Supermarkets are charging over twice as much as a year ago for some everyday groceries at a time when the cost-of-living crisis is forcing Britons into poverty, a new report has revealed. Research by consumer group Which? found that grocery inflation had resulted in budget ranges rising by 22.9 percent and own-brand items by 19.7 percent between February last year and this year.
Whereas premium and branded counterparts were subject to rises of just 13.8 percent and 13.3 percent respectively.
Some of the worst-hit items include own-brand cereals and cheese products, according to the latest findings from the consumer champion’s food and drink inflation tracker.
Cereals saw some of the biggest hikes as Asda upped the price of its Free From Special Flakes (300g) from 62p to £1.43 (129 percent) and Morrison’s Free From Corn Flakes (300g) saw an increase of 115 percent from 60p to £1.29.
Some cheese products have also rocketed over the last year. Waitrose’s Essential Italian Mozzarella (drained 150g) went from 62p to £1.43 (129 percent), Tesco Creamfields French Brie (200G) up from 82p to £1.65 (103 percent) and Lidl’s Chene D’argent Camembert (250g) up from 99p to £2 (102 percent).
The analysis looked at more than 25,000 food and drink products at the UK’s leading supermarkets: Aldi, Asda, Lidl, Morrisons, Ocado, Sainsbury’s, Tesco, and Waitrose.
Which? looked at the items with the highest inflation at each supermarket to find which products have seen the biggest percentage price rises.
The analysis covered the average price of the products in the three months to the end of February 2023 compared to the same time period last year.
When Which? looked at inflation by supermarket it found that while the discounters remain generally cheaper than bigger rivals, it seems they have less room for flexibility when it comes to passing costs on to customers.
The tracker shows prices were up 24.4 percent at Lidl, compared to 22.7 percent at Aldi, 17 percent at Asda, 16.7 at Morrisons, 14.2 at Waitrose, 14.1 percent at Sainsbury’s,14 percent at Tesco and 10.3 percent at Ocado.
Which? is campaigning for all supermarkets to ensure that budget line items that enable an affordable and healthy diet are widely available, particularly in areas where people are most in need.
Sue Davies, Which? Head of Food Policy, said: “Worryingly our tracker shows that some everyday essentials have more than doubled in price over the last year – with cheaper own-brand items particularly hard hit.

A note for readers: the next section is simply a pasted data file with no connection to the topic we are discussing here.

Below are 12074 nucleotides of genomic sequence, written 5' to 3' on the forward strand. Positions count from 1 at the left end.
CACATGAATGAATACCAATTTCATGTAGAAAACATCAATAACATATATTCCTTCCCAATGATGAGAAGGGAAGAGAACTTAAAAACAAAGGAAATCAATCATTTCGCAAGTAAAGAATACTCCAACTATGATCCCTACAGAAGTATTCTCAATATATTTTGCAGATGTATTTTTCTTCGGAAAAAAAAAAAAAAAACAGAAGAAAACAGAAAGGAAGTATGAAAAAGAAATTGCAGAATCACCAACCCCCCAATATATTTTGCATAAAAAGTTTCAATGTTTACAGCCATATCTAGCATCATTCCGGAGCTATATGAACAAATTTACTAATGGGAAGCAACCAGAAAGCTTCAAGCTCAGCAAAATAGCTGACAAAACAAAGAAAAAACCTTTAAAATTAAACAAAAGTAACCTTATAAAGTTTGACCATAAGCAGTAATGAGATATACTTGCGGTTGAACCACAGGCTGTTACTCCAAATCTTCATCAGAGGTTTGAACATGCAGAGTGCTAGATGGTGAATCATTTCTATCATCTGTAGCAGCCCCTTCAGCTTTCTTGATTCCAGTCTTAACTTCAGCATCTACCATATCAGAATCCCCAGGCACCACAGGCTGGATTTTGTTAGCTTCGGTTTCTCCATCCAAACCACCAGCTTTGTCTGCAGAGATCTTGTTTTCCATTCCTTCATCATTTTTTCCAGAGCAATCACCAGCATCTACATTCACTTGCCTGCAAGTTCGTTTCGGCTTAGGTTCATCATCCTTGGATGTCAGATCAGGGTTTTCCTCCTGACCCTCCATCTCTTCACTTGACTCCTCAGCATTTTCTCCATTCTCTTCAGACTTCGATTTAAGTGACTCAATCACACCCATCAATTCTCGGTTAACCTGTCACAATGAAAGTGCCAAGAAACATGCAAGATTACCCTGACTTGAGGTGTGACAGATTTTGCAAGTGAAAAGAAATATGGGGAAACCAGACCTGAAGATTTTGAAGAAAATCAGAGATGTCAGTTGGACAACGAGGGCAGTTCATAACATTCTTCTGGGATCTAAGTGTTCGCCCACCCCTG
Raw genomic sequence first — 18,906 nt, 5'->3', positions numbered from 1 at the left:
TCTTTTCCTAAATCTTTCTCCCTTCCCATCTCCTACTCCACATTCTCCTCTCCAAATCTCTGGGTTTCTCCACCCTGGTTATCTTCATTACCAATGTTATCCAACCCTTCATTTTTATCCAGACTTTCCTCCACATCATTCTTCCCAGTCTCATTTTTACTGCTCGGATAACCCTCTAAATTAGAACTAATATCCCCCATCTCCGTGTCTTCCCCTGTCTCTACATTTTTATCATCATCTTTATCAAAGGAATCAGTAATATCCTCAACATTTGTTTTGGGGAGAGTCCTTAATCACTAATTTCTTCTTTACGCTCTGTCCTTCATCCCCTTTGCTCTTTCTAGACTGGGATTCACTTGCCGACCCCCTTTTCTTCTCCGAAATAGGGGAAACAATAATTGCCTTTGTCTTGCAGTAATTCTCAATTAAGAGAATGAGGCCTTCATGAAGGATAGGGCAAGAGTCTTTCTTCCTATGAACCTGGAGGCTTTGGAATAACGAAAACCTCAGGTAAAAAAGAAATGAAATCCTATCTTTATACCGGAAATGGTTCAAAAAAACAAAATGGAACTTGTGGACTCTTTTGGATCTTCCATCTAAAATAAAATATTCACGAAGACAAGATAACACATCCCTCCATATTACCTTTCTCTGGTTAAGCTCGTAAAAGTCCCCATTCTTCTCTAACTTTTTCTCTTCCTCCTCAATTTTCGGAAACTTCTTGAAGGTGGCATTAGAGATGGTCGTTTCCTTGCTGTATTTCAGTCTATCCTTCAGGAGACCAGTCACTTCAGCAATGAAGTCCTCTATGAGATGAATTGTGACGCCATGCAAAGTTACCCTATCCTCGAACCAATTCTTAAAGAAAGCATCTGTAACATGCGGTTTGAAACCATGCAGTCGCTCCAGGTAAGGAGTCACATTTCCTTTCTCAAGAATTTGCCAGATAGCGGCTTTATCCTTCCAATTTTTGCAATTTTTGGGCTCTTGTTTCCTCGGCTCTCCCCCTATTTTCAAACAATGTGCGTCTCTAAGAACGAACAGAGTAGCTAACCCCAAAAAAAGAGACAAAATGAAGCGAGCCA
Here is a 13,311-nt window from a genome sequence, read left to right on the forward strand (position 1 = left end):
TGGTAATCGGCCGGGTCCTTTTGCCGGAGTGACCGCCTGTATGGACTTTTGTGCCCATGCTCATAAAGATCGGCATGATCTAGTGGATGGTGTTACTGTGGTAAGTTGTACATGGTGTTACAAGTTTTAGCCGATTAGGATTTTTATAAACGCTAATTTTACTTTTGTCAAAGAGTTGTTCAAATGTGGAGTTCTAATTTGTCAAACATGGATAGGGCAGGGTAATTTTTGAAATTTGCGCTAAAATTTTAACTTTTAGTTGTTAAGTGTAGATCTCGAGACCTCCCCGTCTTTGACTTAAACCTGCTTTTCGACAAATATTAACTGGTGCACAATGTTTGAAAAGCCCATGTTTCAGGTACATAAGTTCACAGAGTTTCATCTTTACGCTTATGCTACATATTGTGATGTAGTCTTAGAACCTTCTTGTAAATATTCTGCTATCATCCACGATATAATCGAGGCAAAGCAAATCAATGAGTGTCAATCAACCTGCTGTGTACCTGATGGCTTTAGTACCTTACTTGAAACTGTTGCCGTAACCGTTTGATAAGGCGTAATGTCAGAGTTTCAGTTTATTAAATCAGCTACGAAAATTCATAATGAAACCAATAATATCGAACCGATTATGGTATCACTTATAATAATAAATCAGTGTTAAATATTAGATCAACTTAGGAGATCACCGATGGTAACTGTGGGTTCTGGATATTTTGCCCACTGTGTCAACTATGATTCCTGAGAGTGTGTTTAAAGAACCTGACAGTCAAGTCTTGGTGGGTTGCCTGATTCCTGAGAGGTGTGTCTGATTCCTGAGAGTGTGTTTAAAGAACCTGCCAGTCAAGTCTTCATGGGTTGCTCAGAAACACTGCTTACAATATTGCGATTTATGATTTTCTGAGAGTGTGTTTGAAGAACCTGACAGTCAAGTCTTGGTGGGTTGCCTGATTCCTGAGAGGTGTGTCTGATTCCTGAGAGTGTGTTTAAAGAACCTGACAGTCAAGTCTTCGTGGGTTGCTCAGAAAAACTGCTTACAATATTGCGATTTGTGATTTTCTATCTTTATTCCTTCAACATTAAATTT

“Supermarkets need to step up and ensure everyone has easy access to basic, affordable food ranges at a store near them, particularly in areas where people are most in need.
“Retailers must also provide transparent pricing so people can easily work out which products offer the best value.”
An Asda spokesperson said: “We’re working hard to keep prices in check for customers despite global inflationary pressures and we remain the lowest-priced major supermarket – a position recognised by Which? in their regular monthly basket comparison which has named Asda as the cheapest supermarket for a big shop every month for the last three years.
“We recently announced we would be freezing the prices of over 500 popular branded and own-label products, more than half of which are fresh meat, dairy, fruit and vegetable products until the end of May.”
A Lidl spokesperson said: “We are extremely concerned that since the launch of this ‘tracker’ Which? has consistently chosen to publish information that we, and other retailers, have confirmed to be incorrect. This includes data for products that we do not even sell.”
A Morrisons spokesperson said: “This is an unprecedented period of inflation and we are working hard to keep prices down and competitive for our customers while maintaining high standards and availability in all our stores.
“We recently reduced the price of 1,000 popular products and remain committed to doing all we can to help when it comes to the cost of grocery shopping.
“Our Morrisons Easter Collector scheme is also now live for eligible My Morrisons members enabling them to receive a significant money-off voucher to spend at Easter if they meet the criteria and shop in the relevant weeks.”
An Ocado spokesperson said: “At Ocado, everything we do starts with our customers and we know how important value is to them right now.
“We continue to support our customers by investing in price across branded and own-brand products. We’ve also recently introduced the Ocado Price Promise so customers can be sure they’re getting great value.”
A Waitrose spokesperson said: “Although no retailer is immune to inflation, particularly with dairy products comprising the majority of this basket, we’ve been working hard to keep prices as affordable as possible for our customers – and have already committed a record £100m to lower the prices on hundreds of everyday staples.”
Sainsbury’s, Tesco and Aldi were contacted for comment.
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